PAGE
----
Es Pennsilfaanisch Deitsch Eck

Es Pennsilfaanisch Deitsch Eck

(Originally published in the November 3, 1982 issue of
The Shopping News)

In Memoriam
Harry Franklin Stauffer
March 3, 1896-October 16, 1982
Der Schubbkarrich
By Russell W. Gilbert

Der Schubbkarrich is fer schiewe,

Kannscht faahre rum die Riewe;

Er hot net Grumbiere gsaat,

Muss duh mit yuscht eem Raad.


Der Schubbkarrich hot viel gschwowe,

Fer sell doch muss mer’n lowe;

Gelaade hot er oft,

Was ihm net aaschdeht Schdofft.


Der Schubbkarrich vun de Schwowe,

Wu waern wull bissli verschowe!

Es kummt druff aa war’n schiebt:

War hot en gut geiebt?


Der Schubbkarrich is fer schiewe,

Dewege kann mer’n liewe;

Wann er zwee Redder hett,

So waer er’n Schubbkarrich net.


Der Schubbkarrich is fer schiewe;

Wann dutt mer’n hinnerschich iewe,

Dann is er ausgeort,

Graad weil er hinnerschich faahrt.


Du sottscht en Schubbkarrich dreiwe,

Wann’d witt en recht beschreiwe;

Er is en baddichi Satt,

Allee geht er net fatt.


The Wheelbarrow

The wheelbarrow is to be pushed,

You can drive the turnips around;

It said not a word (“didn’t say potatoes”),

It must get along with only one wheel.


The wheelbarrow has pushed much,

For that fact one must praise it;

It has often loaded

Stuff or goods it doesn’t like.


The wheelbarrow of the Swabians,*

Who indeed would be a bit “batty”!

All depends upon who pushes it:

Who exercised it well?


The wheelbarrow is for pushing,

On this account one can love it;

If it had two wheels,

It wouldn’t be a wheelbarrow.


The wheelbarrow is meant to be pushed;

If one works it backward,

Then it’s not true to its breed,

Simply because it goes backward.


You ought to push (“drive”) a wheelbarrow,

If you wish to describe it rightly;

It is a special sort,

It doesn’t go away alone.


*The Swabians came from Schwaben, a former duchy in SW Germany. Schwob, pl. Schwowe, is a term of ridicule, also meaning cockroach. One can’t be quite sure whether the Swabians knew the difference between one wheelbarrow and more than one.


By Russell W. Gilbert

Sis alles brunell,

Ich saag farriwell;

Es Lewe recht schee,

Mer gucke so glee;

Doch Mensch is wie Gott,

Un so yeder sott

De Nochbere helfe;

Es geht schunn uff elfe,

Mer hen net viel lenger,

Bis Gott watt noch schdrenger;

Glei loss ich moll geh,

Ich bin net allee.


Everything is all right,

I am saying farewell;

Life really is beautiful,

We look small;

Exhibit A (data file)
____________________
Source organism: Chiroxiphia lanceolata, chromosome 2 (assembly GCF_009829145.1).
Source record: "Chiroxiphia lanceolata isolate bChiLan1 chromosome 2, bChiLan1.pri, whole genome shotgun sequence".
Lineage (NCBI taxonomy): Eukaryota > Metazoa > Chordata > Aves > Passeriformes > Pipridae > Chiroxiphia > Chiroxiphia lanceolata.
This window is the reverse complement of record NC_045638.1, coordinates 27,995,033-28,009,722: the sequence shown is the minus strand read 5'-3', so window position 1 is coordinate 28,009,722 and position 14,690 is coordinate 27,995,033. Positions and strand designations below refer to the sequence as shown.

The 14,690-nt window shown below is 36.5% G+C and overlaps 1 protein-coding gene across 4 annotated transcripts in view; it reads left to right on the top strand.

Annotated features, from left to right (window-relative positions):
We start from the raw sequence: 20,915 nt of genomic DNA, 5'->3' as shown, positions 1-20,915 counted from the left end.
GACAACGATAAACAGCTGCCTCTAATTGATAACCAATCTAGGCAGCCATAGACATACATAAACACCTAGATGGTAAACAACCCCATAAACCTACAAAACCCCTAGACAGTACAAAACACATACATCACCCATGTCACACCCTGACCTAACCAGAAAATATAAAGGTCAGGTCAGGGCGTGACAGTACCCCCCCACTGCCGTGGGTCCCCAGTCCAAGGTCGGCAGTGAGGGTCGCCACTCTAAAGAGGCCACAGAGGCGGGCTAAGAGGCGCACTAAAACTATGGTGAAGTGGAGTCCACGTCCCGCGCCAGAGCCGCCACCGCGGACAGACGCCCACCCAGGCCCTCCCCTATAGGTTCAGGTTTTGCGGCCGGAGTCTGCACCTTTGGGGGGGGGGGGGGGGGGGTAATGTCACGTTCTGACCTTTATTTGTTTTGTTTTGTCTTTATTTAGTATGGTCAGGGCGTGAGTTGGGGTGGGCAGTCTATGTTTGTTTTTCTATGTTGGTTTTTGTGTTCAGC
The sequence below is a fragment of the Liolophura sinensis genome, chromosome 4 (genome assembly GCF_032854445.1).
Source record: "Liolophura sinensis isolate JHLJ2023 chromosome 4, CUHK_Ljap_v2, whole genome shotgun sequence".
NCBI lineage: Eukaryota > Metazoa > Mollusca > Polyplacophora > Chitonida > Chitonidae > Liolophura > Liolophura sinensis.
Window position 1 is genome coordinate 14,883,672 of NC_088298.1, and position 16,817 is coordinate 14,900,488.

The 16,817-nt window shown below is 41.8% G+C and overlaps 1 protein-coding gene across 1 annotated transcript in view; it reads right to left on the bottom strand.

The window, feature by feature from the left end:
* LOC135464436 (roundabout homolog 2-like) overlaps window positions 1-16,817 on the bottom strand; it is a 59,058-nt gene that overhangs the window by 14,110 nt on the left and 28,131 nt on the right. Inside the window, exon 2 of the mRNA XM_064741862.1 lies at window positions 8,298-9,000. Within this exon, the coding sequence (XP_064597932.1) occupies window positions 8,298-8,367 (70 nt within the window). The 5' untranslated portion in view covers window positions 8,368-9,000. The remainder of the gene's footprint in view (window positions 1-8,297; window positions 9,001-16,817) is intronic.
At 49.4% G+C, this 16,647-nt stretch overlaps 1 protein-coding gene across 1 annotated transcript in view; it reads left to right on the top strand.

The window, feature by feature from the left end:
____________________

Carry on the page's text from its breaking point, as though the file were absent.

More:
But man is like God,

And so each one ought

To help the neighbors;

The eleventh hour is approaching,

We do not have much longer

Until God will be even more severe;

Soon I shall let go,

I am not alone.


*Dr. Gilbert frequently heard Mrs. Gilbert’s grandmother, Mary A. Weida, say “Farriwell” after a visit with her. She died in the Forties, 96 years of age, never having spoken a word in English, even though she was born in America, in the upper end of Lehigh County.


Two weeks ago, on Wednesday afternoon, October 20, 1982, Harry Franklin Stauffer was laid to rest at the feet of his parents (Franklin and Maria Stauffer) and grandparents (Jacob S. and Elizabeth Stauffer) on the ancient Groffdale Mennonite Cemetery. Harry Stauffer’s grave lies in the shadow of the Graabschtee of Hans Graf, from who he descends. The new monument which looms over Hans Graf’s marker tells us that Graf died in 1746. Nearby stand the tombstones of the first Huber (Hoover) and the first Horst. It is entirely right that Harry Stauffer should lie within the long rows which bear the remains of the earliest Mennonite families to settle in Lancaster County.

In this Eck, we bid “Farriwell!” to our beloved friend Harry Stauffer, who, other than a short period of military service in the first World War and employment in Chester County, was a lifelong resident of the Farmersville area. The house he lived in (which overlooks the present fire company building) stands in a field which at one time belonged to the old Stauffer farm where he was raised. It was in this house, which he built, that Harry spent the greater part of his life and raised his family.

We have chosen to honor the memory of Harry Stauffer with two poems by Dr. Russel W. Gilbert, retired professor of German at Susquehanna University in Selinsgrove, Snyder County.

Der Schubbkarrich is appropriate, for it recalls Harry Stauffer’s intense interest in the material culture of the Pennsylvania Germans. Harry’s generation “grew up” with the Schubbkarrich and used it on a daily basis. Harry Stauffer was a widely recognized authority on the buildings the Pennsylvania Dutch erected in the past and on the tools they used.

Clarence Spohn (der Bariyermeeschder vun Effredaa), Dr. Raymond Stayer (der Zaahdokder as noch Afrikaa faahrt), Phillip Stauffer (en Kinskind), Richard Fleckenstein (vum Glooschder Gschenk-Schtohr), John Kraft (der heechscht Mann am Glooschder), and Robert Bucher (vun Halliswill in Munngummerich Kaundi) and Bischli-Gnippli had the high honor to carry der Laad to its final resting place.

The space allotted this column does not permit us to list Harry Stauffer’s many accomplishments. Suffice it to say that he was beloved of his fellow men and that he never forget whence he had come. His life was an exemplary one for his many friends, for he shared gladly what he knew. Even though no Deitsch was used in the simple, yet appropriate rites conducted by Preddicher David M. Martin, Harry’s Dutch friends were present and many of the mourners exchanged greetings in die Mudderschprooch.

As we extend our condolences to Harry Stauffer’s children, grandchildren and great-grandchildren and bid him our last “Farriwell!”, we will continue to be guided by his spirit of true Demut (humility), the most beautiful of all the Mennonite virtues.

November 3, 1982

Es Bischli-Gnippli,

as en wunderbaar er Freind

verlore hot